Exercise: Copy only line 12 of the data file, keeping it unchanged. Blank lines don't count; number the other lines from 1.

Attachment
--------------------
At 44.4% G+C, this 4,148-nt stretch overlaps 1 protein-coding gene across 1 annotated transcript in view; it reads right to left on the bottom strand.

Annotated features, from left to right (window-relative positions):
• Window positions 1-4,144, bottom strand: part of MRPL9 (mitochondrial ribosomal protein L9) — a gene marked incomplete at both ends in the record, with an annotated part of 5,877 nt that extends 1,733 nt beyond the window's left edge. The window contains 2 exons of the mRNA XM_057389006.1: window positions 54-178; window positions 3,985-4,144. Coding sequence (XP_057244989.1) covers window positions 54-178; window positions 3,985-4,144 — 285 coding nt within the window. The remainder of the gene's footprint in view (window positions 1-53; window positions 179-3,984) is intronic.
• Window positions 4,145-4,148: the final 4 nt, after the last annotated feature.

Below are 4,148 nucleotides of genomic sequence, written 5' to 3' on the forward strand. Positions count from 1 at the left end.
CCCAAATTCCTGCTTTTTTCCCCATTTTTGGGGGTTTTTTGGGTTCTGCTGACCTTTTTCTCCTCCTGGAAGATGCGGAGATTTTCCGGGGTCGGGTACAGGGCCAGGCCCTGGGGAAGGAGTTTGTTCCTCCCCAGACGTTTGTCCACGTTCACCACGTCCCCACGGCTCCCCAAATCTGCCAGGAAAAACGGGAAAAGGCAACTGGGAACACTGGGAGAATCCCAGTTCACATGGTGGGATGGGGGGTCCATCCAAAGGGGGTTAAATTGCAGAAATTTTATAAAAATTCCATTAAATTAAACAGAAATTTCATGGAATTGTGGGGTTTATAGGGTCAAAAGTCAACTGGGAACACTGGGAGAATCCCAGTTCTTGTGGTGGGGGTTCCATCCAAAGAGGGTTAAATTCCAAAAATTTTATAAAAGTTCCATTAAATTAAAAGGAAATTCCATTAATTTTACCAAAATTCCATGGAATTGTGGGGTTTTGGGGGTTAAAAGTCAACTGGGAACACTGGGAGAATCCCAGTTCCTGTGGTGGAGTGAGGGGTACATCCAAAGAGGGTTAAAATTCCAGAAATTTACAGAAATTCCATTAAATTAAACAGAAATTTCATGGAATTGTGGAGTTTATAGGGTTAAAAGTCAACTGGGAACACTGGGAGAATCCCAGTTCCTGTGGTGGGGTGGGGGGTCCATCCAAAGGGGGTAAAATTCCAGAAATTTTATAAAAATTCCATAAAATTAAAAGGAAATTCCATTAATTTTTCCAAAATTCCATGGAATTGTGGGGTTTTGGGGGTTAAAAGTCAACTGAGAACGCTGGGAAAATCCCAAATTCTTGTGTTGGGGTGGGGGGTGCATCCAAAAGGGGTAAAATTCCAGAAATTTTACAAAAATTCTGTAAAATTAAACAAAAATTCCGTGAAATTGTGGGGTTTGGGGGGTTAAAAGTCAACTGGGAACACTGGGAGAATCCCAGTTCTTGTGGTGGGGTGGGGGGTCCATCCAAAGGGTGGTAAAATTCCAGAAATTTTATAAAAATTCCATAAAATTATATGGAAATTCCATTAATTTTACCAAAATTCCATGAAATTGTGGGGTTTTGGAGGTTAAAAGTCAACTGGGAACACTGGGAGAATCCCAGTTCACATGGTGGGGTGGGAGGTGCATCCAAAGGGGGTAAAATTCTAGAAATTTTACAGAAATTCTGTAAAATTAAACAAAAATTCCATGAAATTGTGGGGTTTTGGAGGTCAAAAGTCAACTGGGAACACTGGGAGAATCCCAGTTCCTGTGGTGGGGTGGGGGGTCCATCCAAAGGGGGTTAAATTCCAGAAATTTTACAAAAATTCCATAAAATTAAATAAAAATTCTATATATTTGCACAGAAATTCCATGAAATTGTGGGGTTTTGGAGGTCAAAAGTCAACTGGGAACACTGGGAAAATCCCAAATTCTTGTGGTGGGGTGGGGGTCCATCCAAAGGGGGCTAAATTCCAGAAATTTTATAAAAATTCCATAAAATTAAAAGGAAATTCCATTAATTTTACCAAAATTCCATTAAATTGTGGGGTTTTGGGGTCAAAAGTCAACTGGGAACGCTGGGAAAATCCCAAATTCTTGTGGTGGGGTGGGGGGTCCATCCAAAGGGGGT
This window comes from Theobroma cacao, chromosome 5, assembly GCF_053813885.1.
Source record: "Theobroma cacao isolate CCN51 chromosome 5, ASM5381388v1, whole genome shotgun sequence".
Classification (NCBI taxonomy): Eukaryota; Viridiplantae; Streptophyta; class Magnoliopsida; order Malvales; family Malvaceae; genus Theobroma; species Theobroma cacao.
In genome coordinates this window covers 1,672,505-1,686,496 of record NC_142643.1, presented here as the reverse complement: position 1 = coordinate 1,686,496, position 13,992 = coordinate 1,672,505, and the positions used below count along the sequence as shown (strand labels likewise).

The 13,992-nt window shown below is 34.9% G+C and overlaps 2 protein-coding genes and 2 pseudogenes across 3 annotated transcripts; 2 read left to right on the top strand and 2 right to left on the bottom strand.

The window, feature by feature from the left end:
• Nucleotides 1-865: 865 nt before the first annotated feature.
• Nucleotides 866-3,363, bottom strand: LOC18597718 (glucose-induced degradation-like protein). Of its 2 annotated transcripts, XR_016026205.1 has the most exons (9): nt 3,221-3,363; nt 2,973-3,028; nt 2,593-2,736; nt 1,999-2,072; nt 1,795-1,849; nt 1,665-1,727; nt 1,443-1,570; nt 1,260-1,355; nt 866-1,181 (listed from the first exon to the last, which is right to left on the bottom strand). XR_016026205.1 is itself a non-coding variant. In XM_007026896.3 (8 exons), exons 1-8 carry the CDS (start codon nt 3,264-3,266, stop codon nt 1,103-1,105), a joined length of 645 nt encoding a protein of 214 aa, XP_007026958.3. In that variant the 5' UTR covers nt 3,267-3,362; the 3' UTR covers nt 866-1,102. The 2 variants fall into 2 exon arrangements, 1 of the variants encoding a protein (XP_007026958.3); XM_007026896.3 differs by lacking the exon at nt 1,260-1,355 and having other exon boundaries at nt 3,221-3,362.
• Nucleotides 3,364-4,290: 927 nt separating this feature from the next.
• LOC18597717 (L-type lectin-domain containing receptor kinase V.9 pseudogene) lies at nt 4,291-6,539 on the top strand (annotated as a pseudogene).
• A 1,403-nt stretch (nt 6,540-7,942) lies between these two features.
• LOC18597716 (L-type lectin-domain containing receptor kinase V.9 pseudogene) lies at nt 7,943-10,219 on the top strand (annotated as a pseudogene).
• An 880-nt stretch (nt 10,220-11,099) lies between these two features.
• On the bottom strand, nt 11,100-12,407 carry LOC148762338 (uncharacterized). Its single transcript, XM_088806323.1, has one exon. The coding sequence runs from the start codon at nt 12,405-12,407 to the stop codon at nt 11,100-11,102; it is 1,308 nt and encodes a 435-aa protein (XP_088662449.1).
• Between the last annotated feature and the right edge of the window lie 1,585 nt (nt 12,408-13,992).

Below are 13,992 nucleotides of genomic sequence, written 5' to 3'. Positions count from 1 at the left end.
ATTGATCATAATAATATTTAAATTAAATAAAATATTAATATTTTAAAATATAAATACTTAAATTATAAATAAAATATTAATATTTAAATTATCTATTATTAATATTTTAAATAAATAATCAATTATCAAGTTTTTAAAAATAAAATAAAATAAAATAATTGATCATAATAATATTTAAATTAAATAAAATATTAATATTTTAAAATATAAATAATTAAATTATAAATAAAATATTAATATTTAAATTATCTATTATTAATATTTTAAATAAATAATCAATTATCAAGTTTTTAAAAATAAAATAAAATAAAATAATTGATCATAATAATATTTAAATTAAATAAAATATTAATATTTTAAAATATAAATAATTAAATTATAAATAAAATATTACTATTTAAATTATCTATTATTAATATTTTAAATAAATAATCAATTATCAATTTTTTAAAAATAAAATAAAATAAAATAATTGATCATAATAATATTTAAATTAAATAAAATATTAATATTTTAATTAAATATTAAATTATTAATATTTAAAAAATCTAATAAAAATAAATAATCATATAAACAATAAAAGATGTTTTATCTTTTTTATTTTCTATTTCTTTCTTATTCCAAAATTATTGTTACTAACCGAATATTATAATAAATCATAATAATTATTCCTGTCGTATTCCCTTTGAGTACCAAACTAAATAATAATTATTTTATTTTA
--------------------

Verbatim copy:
The window, feature by feature from the left end: